The Lemon Dumplings must have reminded him of something good, because they vanished with amazing speed.
Here’s the original recipe:
An aside: The recipes in the June, 1917 issue of Good Housekeeping had a new format that I hadn’t previously seen. The recipes included the number of calories. But, for some mysterious reason, the calories for all recipes seemed extremely high. Perhaps the magazine was reporting the total number of calories for the entire recipe rather than the per serving amount.
Put egg in a mixing bowl, and wisk until smooth. Add grated lemon peel, lemon juice, molasses, sugar, and water, and stir until combined. Put syrup into a skillet, and add the butter. [Use a skillet with a lid.] Using medium heat, bring the syrup to a boil while stirring occasionally.
In the meantime, sift together the flour, baking powder, and salt. Add 1/2 cup milk, and stir to combine. If the dough is too dry, add additional milk to create a sticky dough.
Drop 1-inch balls of dough into the boiling syrup. Reduce heat to low, and cover pan. Cook for 10 minutes, then remove lid and gently roll the balls of dough to cook the other side. Put the cover back on and cook for an additional 15 minutes. Remove from heat.
[Cook’s note: Stay nearby while the dumplings are cooking. I didn’t have any problems, but I think that the syrup could potentially boil over if the temperature is too high and care is not used.]
The April, 1917 issue of Ladies Home Journal suggested that women whose children are grown may want to get a job. The magazine described a new extension program that was looking for experienced homemakers, which the magazine dubbed “professional grandmas”, to help younger women learn the ropes of homemaking.
Here’s a few excerpts from the article:
The “Professional Grandma”
We do not generally think of a “grandma” as having a profession. But the modern grandma is still young at middle age, young enough to want a profession of her own and a wider outlet for her activities than her own family supplies.
Through a new provision of Uncle Sam, the middle-aged homemaker is now enabled to give the benefit of her large experience to women who are still grappling with the many problems of homemaking, for by the passage of the Smith-Lever Act, a “profession for grandmas” has been created. This work was to carry into the homes of farm women better ideals, newer methods and instructions in how to manage homes, cook, and care for children so as to reduce the drudgery of farm housekeeping and raising the standard of farm home living.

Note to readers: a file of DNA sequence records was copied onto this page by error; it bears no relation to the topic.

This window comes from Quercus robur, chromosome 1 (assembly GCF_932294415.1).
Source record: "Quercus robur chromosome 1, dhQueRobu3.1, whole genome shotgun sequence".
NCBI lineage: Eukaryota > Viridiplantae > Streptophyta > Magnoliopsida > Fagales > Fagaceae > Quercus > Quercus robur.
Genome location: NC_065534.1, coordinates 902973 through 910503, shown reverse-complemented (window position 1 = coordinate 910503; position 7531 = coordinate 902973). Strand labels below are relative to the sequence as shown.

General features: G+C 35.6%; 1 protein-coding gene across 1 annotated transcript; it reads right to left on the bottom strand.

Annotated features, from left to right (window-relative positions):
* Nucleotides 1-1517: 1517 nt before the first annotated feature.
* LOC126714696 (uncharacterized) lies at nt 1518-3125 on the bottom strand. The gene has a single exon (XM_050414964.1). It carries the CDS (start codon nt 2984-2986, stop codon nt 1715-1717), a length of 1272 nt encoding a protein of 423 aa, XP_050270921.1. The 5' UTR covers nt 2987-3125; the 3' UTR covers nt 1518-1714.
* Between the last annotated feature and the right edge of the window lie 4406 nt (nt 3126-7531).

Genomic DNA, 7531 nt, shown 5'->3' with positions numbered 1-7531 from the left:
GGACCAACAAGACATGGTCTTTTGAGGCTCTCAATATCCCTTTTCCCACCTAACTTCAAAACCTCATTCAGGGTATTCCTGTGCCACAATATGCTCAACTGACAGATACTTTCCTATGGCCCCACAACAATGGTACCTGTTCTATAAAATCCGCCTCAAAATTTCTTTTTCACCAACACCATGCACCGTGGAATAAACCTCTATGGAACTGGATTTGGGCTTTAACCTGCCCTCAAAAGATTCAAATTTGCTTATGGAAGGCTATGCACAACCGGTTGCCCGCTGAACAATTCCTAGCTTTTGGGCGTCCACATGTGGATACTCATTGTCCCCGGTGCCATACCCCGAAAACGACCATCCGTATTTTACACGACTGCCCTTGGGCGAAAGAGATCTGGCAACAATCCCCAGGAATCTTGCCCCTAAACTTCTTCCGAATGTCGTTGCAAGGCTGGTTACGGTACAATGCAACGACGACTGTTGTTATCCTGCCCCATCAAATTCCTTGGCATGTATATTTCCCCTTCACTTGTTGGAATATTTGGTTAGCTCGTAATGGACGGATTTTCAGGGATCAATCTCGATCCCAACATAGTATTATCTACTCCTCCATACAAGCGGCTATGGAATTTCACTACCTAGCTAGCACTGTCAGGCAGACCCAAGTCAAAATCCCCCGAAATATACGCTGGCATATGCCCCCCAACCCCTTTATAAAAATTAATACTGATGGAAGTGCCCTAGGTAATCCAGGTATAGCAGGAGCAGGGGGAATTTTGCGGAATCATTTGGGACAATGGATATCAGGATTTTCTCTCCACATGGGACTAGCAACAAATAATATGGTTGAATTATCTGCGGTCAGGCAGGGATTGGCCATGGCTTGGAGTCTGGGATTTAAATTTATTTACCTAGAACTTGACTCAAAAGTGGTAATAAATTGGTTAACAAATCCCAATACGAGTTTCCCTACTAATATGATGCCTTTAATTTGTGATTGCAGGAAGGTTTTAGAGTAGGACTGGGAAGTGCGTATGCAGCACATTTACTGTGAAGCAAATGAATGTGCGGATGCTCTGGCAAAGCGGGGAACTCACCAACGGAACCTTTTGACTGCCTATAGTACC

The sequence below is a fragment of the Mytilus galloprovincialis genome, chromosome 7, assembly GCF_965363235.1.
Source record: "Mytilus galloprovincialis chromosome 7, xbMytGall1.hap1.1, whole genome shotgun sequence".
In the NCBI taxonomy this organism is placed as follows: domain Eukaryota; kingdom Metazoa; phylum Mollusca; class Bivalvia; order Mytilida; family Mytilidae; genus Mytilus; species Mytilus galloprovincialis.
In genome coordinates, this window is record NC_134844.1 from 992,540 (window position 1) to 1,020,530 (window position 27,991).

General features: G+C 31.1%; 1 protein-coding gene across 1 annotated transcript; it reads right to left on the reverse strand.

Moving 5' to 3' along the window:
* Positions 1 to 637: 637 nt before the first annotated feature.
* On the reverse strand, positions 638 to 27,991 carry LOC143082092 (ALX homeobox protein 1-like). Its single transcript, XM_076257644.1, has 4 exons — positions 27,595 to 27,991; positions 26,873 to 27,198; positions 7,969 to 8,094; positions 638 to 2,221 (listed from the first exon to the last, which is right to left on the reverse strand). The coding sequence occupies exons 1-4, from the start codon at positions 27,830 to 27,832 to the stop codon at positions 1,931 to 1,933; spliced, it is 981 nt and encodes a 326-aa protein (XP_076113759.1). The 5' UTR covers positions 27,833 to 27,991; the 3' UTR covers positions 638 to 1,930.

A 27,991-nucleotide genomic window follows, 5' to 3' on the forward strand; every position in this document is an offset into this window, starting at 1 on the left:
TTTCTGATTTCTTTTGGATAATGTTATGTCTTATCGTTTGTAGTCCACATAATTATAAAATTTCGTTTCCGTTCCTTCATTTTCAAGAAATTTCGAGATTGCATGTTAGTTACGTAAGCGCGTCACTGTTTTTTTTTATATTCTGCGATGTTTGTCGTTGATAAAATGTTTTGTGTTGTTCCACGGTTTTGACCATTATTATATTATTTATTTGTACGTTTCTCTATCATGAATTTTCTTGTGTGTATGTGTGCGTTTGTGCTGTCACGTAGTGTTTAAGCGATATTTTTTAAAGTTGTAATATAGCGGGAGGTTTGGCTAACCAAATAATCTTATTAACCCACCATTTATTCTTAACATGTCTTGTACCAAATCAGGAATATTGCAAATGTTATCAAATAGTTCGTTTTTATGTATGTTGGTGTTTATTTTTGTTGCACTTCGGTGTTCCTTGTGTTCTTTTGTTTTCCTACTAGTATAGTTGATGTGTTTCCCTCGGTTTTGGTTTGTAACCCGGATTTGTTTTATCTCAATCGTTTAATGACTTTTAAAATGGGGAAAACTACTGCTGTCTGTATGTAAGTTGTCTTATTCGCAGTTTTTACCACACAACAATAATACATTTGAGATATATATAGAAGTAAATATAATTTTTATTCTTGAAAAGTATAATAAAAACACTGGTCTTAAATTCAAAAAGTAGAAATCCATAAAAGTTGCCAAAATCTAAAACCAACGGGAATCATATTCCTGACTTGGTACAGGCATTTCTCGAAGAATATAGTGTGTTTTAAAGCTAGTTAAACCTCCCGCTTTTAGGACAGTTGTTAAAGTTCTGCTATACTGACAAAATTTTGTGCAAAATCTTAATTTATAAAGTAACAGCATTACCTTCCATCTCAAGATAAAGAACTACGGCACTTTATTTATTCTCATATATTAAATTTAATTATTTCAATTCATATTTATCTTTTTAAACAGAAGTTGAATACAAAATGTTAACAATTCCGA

Here is the story of Mrs. M___, one of the first “professional grandmothers” in Massachusetts. A woman past forty who has raised a family and therefore has twenty-odd years of practical experience in home management she is also a woman of tact and sympathy.
Once a week, in the little village library she calls together the forty or more country homemakers in the surrounding district and talks to them intimately on food nutrition and on arranging their kitchens, how to choose labor-saving devices, and other problems of the homemaker.
Then she hires a horse and buggy, and visits personally the homes of those who had been at the group meeting. Once seated in the farm kitchen she gains the confidence of its mistress, noting that the kitchen might easily be arranged to save more steps, talking to the woman about the family meals, how much those meals cost and how they were prepared.
Another “grandmother” is Mrs. L__ in Illinois. Her state agricultural station told her that she was just the woman they needed as a canning demonstrator to go from county to county.
There is another “professional grandmother” in Indiana who gives cooking demonstrations at farmers’ institutes throughout the state. Sometimes this demonstration lasts two days, but generally it is what she laughingly calls a “one-night stand.”
Last spring I talked with the supervisor of this extension work in one of the largest states, and she said to me: “If I only knew where to turn to get the right women. We have more of a demand for workers than I can supply, and in a few years when the work becomes more established, still more will be needed.”
The “Professional Grandma” by Mrs. Christine Frederick (Ladies Home Journal: April, 1917)
There are lots of things I like about Easter, but using all those hard-boiled eggs lurking in my refrigerator can be a challenge. So I was pleased to find a hundred-year-old recipe for Egg Sauce. It was easy to make, and is delightful when served on asparagus or other green vegetables.
Here’s the original recipe:
The Egg Sauce recipe called for one pint (2 cups) of Cream Sauce. The Cream Sauce recipe made approximately one cup of sauce. To make the two recipes compatible I halved the Egg Sauce recipe.
Melt the butter in a saucepan using low heat, stir in the flour. Increase the heat to medium; gradually add the milk while stirring constantly. Continue stirring until hot and bubbly. Add salt, pepper, and chopped eggs. Stir to combine, continue heating until the sauce again begins to bubble. Remove from heat and serve immediately.